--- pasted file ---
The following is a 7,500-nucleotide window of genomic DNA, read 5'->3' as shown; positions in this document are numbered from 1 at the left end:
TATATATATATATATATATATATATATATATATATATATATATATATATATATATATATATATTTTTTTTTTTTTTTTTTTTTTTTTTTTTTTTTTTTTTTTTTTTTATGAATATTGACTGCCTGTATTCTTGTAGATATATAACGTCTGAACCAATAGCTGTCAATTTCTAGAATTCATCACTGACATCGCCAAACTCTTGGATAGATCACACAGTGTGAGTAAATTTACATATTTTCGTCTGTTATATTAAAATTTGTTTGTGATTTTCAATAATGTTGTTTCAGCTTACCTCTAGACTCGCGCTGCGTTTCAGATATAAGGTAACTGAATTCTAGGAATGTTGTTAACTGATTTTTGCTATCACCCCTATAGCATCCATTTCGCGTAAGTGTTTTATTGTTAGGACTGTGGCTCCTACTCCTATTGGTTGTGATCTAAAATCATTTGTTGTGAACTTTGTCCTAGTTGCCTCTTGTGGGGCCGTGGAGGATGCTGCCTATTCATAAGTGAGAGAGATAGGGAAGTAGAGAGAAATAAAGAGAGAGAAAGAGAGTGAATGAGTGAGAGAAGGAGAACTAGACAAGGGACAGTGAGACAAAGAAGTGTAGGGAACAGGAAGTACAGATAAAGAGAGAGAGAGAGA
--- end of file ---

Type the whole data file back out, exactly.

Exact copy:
The following is a 7,500-nucleotide window of genomic DNA, read 5'->3' as shown; positions in this document are numbered from 1 at the left end:
TATATATATATATATATATATATATATATATATATATATATATATATATATATATATATATATTTTTTTTTTTTTTTTTTTTTTTTTTTTTTTTTTTTTTTTTTTTTATGAATATTGACTGCCTGTATTCTTGTAGATATATAACGTCTGAACCAATAGCTGTCAATTTCTAGAATTCATCACTGACATCGCCAAACTCTTGGATAGATCACACAGTGTGAGTAAATTTACATATTTTCGTCTGTTATATTAAAATTTGTTTGTGATTTTCAATAATGTTGTTTCAGCTTACCTCTAGACTCGCGCTGCGTTTCAGATATAAGGTAACTGAATTCTAGGAATGTTGTTAACTGATTTTTGCTATCACCCCTATAGCATCCATTTCGCGTAAGTGTTTTATTGTTAGGACTGTGGCTCCTACTCCTATTGGTTGTGATCTAAAATCATTTGTTGTGAACTTTGTCCTAGTTGCCTCTTGTGGGGCCGTGGAGGATGCTGCCTATTCATAAGTGAGAGAGATAGGGAAGTAGAGAGAAATAAAGAGAGAGAAAGAGAGTGAATGAGTGAGAGAAGGAGAACTAGACAAGGGACAGTGAGACAAAGAAGTGTAGGGAACAGGAAGTACAGATAAAGAGAGAGAGAGAGA